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Extracts of the Fourth edition of
"Oral Health Surveys - Basic methods", Geneva 1997.

This extract concerns: Community Periodontal Index (CPI). Pages 36 - 38.
(Periodontal status, formerly called Community Periodontal Index of Treatment Needs or CPITN)

Community Periodontal Index (CPI)

(boxes 54-59)

Indicators. Three indicators of periodontal status are used for this assessment:

  1. gingival bleeding
  2. calculus
  3. periodontal pockets

A specially designed lightweight CPI probe with a 0.5-mm ball tip is used, with a black band between 3.5 and 5.5 mm and rings at 8.5 and 11.5 mm from the ball tip.

Sextants. The mouth is divided into sextants defined by tooth numbers: 18-14, 13-23, 24-28, 38-34, 33-43, and 44-48. A sextant should be examined only if there are two or more teeth present and not indicated for extration. (Note: This replaces the former instruction to include single remaining teeth in the adjacent sextant.)

Index teeth. For adults aged 20 years and over, the teeth to be examined are:

Teeth to be examined
17 16 11 26 27
47 46 31 36 37

The two molars in each posterior sextant are paired for recording, and if one is missing, there is no replacement. If no index teeth or tooth is present in a sextant qualifying for examination, all the remaining teeth in that sextant are examined and the highest score is recorded as the score for the sextant. In this case, distal surfaces of third molars should not be scored.

For subjects under the the age of 20 years, only six teeth - 16,11, 26, 36, 31 and 46 - are examined. This modification is made in order to avoid scoring the deepened sulci associated with eruption as periodontal pockets. For the same reason, when examining children under the age of 15 are examined, pockets should not be recorded, i.e. only bleeding and calculus should be considered.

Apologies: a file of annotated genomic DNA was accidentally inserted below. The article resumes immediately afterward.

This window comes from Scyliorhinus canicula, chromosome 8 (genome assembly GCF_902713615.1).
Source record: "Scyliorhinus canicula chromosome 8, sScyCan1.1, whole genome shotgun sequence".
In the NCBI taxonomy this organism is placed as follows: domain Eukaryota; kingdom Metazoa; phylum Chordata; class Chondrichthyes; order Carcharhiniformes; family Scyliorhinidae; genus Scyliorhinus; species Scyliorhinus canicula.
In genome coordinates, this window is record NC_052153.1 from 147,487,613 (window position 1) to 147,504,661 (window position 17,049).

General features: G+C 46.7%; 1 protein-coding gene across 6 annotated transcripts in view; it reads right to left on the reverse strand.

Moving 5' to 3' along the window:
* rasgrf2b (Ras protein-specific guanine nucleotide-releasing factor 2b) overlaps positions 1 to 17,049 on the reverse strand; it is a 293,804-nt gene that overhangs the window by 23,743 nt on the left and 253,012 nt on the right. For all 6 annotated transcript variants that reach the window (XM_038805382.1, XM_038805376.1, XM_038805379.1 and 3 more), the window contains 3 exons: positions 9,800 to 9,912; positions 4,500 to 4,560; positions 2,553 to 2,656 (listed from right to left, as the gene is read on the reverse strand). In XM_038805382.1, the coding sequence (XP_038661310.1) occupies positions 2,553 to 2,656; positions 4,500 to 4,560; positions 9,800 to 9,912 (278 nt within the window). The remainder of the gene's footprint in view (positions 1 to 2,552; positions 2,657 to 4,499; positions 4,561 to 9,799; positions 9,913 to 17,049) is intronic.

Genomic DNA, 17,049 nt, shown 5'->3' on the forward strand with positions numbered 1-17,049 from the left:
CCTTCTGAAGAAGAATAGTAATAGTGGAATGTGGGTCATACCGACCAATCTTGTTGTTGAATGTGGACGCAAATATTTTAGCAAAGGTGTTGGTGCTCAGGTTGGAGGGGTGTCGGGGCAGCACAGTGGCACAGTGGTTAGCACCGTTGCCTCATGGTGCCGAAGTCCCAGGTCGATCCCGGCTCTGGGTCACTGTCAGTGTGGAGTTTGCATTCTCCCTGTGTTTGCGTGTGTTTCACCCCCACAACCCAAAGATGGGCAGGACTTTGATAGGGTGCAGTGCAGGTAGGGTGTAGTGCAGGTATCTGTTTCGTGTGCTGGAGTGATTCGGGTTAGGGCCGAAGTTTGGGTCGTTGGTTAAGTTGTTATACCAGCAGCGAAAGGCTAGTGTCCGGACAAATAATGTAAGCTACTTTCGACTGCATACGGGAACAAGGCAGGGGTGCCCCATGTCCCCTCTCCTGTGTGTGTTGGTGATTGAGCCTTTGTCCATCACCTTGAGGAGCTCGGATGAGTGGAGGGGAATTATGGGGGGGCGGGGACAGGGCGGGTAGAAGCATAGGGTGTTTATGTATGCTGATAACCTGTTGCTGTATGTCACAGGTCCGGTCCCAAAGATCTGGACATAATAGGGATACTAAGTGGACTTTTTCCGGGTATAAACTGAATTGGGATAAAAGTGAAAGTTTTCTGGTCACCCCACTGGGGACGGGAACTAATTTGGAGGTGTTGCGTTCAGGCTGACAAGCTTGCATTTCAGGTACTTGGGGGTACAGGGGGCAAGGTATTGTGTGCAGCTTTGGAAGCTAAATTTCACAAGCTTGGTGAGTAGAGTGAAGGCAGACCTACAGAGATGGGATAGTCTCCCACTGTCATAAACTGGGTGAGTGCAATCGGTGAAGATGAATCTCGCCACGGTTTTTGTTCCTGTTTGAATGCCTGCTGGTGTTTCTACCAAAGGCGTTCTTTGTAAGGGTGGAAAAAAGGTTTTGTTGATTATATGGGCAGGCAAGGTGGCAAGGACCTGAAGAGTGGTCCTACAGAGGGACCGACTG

Sensing gingival pockets and calculus. An index tooth should be probed, using the probe as a "sensing" instrument to determine pocket depth and to detect subgingival calculus and bleeding response. The sensing force used should be no more than 20 grams. A practical test for establishing this force is to place the probe point under the thumb nail and press until blanching occurs. For sensing subgingival calculus, the lightest possible force that will allow movement of the probe ball tip along the tooth surface should be used.

When the probe is inserted, the ball tip should follow the anatomical configuration of the surface of the tooth root. If the patient feels pain during probing, this is an indicative of the use of too much force.

The probe tip should be inserted gently into the gingival sulcus or pocket and the total extent of the sulcus or pocket explored. For example, the probe is placed in the pocket at the disto-buccal surface of the second molar, as close as possible to the contact point with the third molar, keeping the probe parallel to the long axis of the tooth. The probe is then moved gently, with short upward and downward movements, along the buccal sulcus or pocket to the mesial surface of the second molar, and from the disto-buccal surface of the first molar towards the contact area with the premolar. A similar procedure is carried out for the lingual surfaces, starting distolingually to the second molar.

Examination and recording. The index teeth, all remaining teeth in a sextant where there is no index tooth, should be probed and the highest score recorded in the appropriate box. The codes are:




Bleeding observed, directly or by using mouth mirror, after probing


Calculus detected during probing, but all the black band on the probe visible


Pocket 4 - 5 mm (gingival margin within the black band on the probe)


Pocket 6 mm or more (black band on the probe not visible)


Excluded sextant (less than two teeth present)


Not recorded

Examples of coding are both illustrated and photographed in "Oral Health Surveys".

Last updated by Gisela Ladda Tayanin